The Garret

Once Upon A Time
In West Hollywood ...

Terrea's music is now available on iTunes, Amazon, Spotify, Google, Deezer, Xbox Music, Rdio and Grooveshark!
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The People
The Staff
Some Regulars
Where are they now?

Stories and Photos
In The Beginning
Bonnie and Clyde
The 1970 Makeover
Dave's Story
The Fire Inspection
Scrap Book
The Last Night

Terrea Lea

In Memoriam
The Memorial Service
Terrea Lea
B.J. Moore
Suzanne Tjulander

Frame Remover
Just the FAQs
What's New?

E-mail the Webmaster

... there was a coffee house called The Garret. It was owned and operated by a folk singer called Terrea Lea and her business partner, Betty "BJ" Moore.

From 1958 through 1971 The Garret was open for business at 923 N. Fairfax Avenue in West Hollywood, California, making it the longest lived coffee house of that period. Others that came and went included The Blue Grotto, The Fifth Estate, The Epicurean, The Unicorn, The Snail, The Insomniac, The Bit and The Ash Grove. The latter, reincarnated as the Improv, actually outlived the Garret until it was destroyed by a fire (it was briefly resurrected in Santa Monica in the mid 1990s). The Ice House, in Pasadena, is still in business as a comedy club and Doug Weston's Troubadour now books rock and alternative bands.

During the folk music revival of the 1960s The Garret was a popular place for musicians to relax and hang out. Terrea was always the main performer on stage, but just about every major folk music act in the business could have been found around the fireplace at some time or other. One night it was remarked that a bomb in the place would have instantly wiped out most of the folk music movement. Reported present at the time were Peter, Paul and Mary, Joan Baez, Judy Collins, Theodore Bikel, Joni Mitchell, Bud and Travis, Hoyt Axton and assorted other greater and lesser lights of the day.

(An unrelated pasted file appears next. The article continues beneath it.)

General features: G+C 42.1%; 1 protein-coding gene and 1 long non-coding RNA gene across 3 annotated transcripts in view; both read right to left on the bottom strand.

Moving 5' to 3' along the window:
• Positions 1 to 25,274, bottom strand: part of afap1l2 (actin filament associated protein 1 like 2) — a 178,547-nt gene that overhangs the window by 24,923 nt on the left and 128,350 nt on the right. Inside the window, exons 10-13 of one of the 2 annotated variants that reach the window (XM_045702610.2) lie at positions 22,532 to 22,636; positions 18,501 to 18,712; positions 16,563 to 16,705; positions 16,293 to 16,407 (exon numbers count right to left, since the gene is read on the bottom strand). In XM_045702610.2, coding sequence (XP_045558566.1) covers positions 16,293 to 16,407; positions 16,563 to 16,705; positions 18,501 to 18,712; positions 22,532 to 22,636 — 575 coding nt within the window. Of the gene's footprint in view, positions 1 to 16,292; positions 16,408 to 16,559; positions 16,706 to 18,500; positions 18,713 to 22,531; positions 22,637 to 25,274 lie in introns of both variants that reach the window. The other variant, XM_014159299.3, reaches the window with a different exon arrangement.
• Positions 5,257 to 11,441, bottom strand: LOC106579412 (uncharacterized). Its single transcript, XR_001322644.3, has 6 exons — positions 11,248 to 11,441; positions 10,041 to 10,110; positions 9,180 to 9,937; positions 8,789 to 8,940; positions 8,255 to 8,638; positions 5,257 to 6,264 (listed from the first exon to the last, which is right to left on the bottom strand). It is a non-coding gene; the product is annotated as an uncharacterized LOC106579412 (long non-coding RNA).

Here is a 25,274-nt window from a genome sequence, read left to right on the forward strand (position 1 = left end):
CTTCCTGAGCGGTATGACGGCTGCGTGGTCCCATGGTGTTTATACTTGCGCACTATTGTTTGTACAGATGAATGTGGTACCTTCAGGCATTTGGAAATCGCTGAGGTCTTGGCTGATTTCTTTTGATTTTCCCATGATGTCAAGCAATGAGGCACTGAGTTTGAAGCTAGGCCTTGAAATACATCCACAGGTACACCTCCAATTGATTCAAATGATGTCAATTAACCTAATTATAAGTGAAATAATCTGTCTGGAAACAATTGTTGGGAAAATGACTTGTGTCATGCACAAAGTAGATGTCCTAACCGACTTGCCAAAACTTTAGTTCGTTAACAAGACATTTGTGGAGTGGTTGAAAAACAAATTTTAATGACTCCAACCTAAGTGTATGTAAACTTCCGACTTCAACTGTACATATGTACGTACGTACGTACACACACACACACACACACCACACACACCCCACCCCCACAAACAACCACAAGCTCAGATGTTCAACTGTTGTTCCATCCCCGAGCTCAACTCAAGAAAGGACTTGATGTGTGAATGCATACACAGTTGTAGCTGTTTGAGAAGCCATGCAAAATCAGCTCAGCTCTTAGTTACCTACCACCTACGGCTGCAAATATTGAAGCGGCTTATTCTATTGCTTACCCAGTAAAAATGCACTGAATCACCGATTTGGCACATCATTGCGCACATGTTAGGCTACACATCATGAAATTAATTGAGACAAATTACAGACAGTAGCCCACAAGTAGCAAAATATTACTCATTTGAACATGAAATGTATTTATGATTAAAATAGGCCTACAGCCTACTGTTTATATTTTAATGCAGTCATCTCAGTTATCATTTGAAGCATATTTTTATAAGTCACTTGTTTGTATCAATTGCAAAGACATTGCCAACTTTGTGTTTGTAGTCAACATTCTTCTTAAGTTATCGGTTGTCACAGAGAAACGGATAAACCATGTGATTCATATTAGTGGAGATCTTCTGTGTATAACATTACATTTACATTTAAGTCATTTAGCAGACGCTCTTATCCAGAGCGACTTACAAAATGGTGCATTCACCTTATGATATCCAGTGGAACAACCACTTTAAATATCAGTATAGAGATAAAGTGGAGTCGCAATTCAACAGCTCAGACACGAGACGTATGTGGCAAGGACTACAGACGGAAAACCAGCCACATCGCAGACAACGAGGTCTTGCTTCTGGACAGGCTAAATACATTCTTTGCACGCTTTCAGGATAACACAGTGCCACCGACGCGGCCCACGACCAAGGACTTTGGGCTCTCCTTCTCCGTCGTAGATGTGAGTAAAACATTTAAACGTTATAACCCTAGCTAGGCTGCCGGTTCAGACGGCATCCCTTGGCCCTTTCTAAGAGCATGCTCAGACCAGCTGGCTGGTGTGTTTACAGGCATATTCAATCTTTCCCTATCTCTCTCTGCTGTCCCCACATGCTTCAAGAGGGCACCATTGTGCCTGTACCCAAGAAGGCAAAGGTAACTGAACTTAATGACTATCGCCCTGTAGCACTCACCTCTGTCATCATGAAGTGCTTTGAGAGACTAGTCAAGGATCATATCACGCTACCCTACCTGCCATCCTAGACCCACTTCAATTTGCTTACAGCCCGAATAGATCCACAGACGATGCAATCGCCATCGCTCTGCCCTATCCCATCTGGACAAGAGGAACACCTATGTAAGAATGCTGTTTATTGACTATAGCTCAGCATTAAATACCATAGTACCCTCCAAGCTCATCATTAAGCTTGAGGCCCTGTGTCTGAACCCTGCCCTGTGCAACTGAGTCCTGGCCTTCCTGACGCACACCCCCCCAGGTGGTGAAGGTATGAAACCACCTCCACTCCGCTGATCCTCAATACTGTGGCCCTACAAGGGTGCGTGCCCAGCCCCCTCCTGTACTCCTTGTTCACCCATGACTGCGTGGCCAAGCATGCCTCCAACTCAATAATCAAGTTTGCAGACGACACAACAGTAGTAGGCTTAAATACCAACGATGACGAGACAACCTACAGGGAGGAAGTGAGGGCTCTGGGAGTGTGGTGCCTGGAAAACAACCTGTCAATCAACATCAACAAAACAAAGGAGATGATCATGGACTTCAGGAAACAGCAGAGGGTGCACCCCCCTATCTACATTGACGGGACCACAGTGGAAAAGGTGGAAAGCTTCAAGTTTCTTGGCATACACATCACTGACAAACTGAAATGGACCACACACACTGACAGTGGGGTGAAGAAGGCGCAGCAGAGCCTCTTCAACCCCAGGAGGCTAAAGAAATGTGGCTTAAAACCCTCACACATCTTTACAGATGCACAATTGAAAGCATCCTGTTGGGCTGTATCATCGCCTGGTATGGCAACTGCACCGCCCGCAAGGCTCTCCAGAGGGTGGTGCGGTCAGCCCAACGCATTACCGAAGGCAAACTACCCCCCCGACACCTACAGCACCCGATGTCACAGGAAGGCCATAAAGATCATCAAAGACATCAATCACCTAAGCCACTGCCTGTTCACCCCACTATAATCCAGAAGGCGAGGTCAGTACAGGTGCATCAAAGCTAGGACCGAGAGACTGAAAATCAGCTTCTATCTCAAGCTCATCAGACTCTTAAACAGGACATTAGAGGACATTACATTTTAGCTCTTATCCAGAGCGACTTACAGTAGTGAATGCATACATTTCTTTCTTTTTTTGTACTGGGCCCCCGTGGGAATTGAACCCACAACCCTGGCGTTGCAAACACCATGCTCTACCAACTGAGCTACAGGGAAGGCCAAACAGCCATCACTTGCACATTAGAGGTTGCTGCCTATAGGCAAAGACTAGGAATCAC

Over the years, The Garret acquired a reputation for being a clean, safe, drug free place for minors to hang out. Even local law enforcement agencies recommended it to parents. As a result, it became a safe haven to many teenagers and young adults whose lives were, shall we say, stressful for one reason or another. Your humble Webmaster was one of them, hence the existence of this Web site.

Alas, few pictures remain of those days and most of the people I remember have long since scattered to the winds. I'm doing what little I can to track them down. Perhaps some of them will find this Web site and contact me.

  —  Jerry Hollombe, Webmaster

Copyright © 2001-2007. All rights reserved.
Page last updated: November 2, 2007